• There are several restaurants en route, or shortly off route, see the GPX for more.
  • The camp store at Mulberry Gap has a nice selection of trail foods and bars. Mulberry Gap also offers excellent home cooked meals (dinner and breakfast).
  • There are grocery stores slightly off route in Dillard, Helen, and Dalton.
  • The first 2/3 of the TNGA has plenty of water sources, including streams, springs and rivers. Bring a filter or iodine.
  • After Dalton, through Snake Creek Gap, there is very little water; fill up whenever possible using small streams that may be found in valleys between ridges.

South Carolina Border to Tallulah Falls

The route is traditionally ridden east to west starting at the South Carolina state line at Russell Bridge on the Chattooga River. Immediately the paved road climbs into the Chattahoochee National Forest and begins a series of difficult climbs over steeply graded gravel, dirt and paved roads. Before reaching Dillard, over Wilson Gap, the route uses a horse trail and a bit of singletrack before rejoining pavement and gravel. More dirt and gravel roads eventually lead alongside the scenic Tallulah River falls.

Tallulah Falls to Helen

After crossing the Tallulah River, the TNGA continues on forest roads, some well travelled and others all but abandoned. This portion of the route is punctuated by several big climbs and a stint on Hwy 76 before an epic forest road climb up Tray Mountain to the highest point of the route. The descent into Helen is a sketchy one along a rugged rock-strewn road bed that devolves into rough and rocky singletrack. Stop at Cimmie’s Cafe for a bite before you start the next big climb.

Helen to the Aska Trails

After leaving Helen, there is a long paved climb through “The Gaps”, Hogpen and Wolfpen Gap. The route then returns to mostly gravel road as it follows the Toccoa River, crosses an old iron bridge and approaches the Aska Trail network near the town of Blue Ridge.

Aska Trails to Mulberry Gap

The bench-cut Aska Trails are a nice singletrack network that meanders through the forest and then climbs the epic Stanley Gap before an incredible descent rejoining gravel into the community of Cherry Log. After a neverending pedal up Cashes Valley Road, riders enter the Cohutta Mountains on gravel, doubletrack, and the singletrack of the South Fork and Pinhoti trails. This section is punctuated by the flowing singletrack forest ride through the Bear Creek section of the Pinhoti which eventually dumps out onto Mulberry Gap Road.

Mulberry Gap to Finish

The remainder of the TNGA mostly follows the Pinhoti trail, which features a wide variety of terrain, trail, and road. Once in Dalton, and after a paved climb, the route rejoins the Pinhoti through the rocky ridges around Snake Creek Gap. Some sections are singletrack, others old roadbeds, some follow gravel roads or pavement. The final run toward the Alabama border follows an old rail bed.

The Event

The Trans North Georgia Mountain Bike Adventure is a self-supported through-ride along the TNGA route, usually held in late August. It is not a race; it’s an adventure. Finishing times are recorded and documented for comparison but there is no podium nor prize. The current record is held by Eddie O’dea at 1:14:57 (2013). Participants are required to register, sign a waiver, and carry a SPOT tracker, but there is no fee to participate. Here is the 2015 pre-race video:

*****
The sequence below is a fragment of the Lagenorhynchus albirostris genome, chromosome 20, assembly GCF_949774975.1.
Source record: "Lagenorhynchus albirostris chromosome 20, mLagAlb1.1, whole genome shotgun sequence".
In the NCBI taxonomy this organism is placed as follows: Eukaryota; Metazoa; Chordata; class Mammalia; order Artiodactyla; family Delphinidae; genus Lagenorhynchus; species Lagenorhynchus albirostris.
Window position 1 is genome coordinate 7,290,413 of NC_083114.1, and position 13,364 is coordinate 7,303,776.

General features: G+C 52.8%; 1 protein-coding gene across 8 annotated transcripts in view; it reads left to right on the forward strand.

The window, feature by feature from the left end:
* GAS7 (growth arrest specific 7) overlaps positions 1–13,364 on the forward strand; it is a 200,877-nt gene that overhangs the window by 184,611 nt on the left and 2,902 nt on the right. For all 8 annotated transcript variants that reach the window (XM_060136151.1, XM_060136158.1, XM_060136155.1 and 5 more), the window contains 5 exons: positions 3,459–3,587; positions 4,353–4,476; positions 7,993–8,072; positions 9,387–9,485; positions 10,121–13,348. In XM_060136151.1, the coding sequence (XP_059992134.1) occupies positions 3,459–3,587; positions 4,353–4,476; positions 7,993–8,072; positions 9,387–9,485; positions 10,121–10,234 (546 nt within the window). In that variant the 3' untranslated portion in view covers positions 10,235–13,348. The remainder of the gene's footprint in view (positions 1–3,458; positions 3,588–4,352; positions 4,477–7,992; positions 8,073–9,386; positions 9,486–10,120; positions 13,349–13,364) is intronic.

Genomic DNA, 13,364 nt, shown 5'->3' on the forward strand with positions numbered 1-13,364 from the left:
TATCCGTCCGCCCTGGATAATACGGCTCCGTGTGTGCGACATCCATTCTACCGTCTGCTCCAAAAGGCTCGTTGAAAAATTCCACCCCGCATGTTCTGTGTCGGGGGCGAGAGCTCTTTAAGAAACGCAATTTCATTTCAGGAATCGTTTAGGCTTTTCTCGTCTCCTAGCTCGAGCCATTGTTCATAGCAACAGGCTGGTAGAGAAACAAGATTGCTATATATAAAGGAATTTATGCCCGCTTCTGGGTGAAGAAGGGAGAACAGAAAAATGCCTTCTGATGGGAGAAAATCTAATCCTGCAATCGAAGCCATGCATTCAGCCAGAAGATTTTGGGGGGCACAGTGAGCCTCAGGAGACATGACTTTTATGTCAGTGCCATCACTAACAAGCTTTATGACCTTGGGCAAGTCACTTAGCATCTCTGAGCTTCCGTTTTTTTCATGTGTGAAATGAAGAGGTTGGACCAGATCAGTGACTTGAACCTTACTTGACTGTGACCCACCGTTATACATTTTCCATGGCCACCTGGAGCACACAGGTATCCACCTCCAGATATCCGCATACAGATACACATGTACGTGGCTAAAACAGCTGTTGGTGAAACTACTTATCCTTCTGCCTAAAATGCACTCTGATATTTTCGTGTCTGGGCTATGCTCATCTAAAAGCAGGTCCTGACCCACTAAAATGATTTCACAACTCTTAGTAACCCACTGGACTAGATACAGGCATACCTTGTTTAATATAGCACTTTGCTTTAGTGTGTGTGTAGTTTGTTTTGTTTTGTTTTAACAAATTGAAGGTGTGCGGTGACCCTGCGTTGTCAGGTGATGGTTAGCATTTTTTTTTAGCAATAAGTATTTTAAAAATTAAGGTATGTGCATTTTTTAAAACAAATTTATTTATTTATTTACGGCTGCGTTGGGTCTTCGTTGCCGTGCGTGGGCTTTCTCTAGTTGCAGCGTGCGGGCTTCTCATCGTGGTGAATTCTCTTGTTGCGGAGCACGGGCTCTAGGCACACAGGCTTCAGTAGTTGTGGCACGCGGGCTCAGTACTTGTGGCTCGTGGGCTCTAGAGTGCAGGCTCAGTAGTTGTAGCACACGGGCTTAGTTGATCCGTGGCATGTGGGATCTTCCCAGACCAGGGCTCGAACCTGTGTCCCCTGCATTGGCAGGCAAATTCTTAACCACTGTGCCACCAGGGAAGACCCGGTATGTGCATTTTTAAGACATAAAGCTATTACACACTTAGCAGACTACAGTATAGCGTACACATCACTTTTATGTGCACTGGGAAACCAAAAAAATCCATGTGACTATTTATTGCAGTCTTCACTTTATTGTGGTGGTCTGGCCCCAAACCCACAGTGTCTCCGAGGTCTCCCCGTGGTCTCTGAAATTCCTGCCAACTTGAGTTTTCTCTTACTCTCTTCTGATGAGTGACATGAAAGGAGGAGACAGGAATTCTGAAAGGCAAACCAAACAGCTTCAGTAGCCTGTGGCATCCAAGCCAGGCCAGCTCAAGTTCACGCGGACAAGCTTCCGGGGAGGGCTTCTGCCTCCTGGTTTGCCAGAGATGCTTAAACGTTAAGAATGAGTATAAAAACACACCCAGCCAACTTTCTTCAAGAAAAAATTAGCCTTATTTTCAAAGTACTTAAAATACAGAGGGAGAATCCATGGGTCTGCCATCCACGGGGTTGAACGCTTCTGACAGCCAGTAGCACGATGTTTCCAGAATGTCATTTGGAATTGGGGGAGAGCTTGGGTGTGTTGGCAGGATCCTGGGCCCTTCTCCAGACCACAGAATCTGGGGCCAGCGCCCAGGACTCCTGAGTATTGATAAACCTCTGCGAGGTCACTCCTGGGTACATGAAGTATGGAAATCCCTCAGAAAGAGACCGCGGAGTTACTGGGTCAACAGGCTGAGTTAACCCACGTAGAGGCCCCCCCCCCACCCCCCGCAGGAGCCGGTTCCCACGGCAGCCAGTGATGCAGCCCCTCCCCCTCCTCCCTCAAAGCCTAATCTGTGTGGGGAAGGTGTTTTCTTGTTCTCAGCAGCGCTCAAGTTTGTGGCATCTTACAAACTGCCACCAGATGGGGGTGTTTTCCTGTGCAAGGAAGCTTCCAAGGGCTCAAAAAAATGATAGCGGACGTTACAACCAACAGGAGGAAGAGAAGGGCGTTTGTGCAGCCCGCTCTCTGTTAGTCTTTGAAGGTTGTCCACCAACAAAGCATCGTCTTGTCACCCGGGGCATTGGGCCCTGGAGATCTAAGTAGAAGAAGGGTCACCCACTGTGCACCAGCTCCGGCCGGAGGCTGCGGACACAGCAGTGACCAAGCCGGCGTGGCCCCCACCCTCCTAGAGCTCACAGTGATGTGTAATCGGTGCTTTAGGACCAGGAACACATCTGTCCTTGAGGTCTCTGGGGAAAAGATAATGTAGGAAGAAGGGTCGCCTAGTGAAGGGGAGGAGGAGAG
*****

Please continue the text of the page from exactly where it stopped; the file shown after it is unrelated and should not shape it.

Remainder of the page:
Terms of Use: As with each bikepacking route guide published on BIKEPACKING.com, should you choose to cycle this route, do so at your own risk. Prior to setting out check current local weather, conditions, and land/road closures. While riding, obey all public and private land use restrictions and rules, carry proper safety and navigational equipment, and of course, follow the #leavenotrace guidelines. The information found herein is simply a planning resource to be used as a point of inspiration in conjunction with your own due-diligence. In spite of the fact that this route, associated GPS track (GPX and maps), and all route guidelines were prepared under diligent research by the specified contributor and/or contributors, the accuracy of such and judgement of the author is not guaranteed. BIKEPACKING.com LLC, its partners, associates, and contributors are in no way liable for personal injury, damage to personal property, or any other such situation that might happen to individual riders cycling or following this route.

  • Barrett Hoover

    Awesome route report Logan! Thanks for sharing it with us.

  • Thanks Barrett. Spread the word, it’s a great route!

  • mikeetheviking

    Great photos! Looks like you had a good vacation!

  • Thanks Mikee… It was a good one!

  • HoppyPaynts

    Poison ivy really should be our state plant. It would make more sense than the Cherokee Rose being our state flower, which is native to southeast Asia and invasive here. Thanks for this write up; I’d like to do a lot of the forest road sections on my rigid frame.

  • I am pretty sure I’ve never seen so much poison ivy. The Hickory Nut ‘Trail’ coming down Tray is riddled with the stuff. Interesting factoid about the Cherokee Rose.

  • dave

    Holy moly, that’s steeper than the Colorado Trail…and it’s in Georgia.

  • Eddie O’Dea

    Thanks for sharing this route. A big shout out goes to David Muse for the 5 years of scouting and rescouting that he put into pulling this route together.

  • Eddie O’Dea

    The Hickory Nut Trail does not see much traffic outside of the TNGA event. It’s sometimes cleared for the event.

  • Thanks Eddie (just realized your name is misspelled); fixing it now and I’ll add credit to Dave. Cheers!

  • Never underestimate the Appalachians!

  • Hey Logan – what gps device are you using currently?

  • Hi Ben. I use the eTrex 20

  • Quiet sickness is a deaf person? Photos are great. Reminds me of Slovakia and Poland.

  • Thanks Nicholas! Those signs are bizarre … Also saw ‘slow sickness’ and a few others. I think the ‘quiet’ is a directive, but not sure why.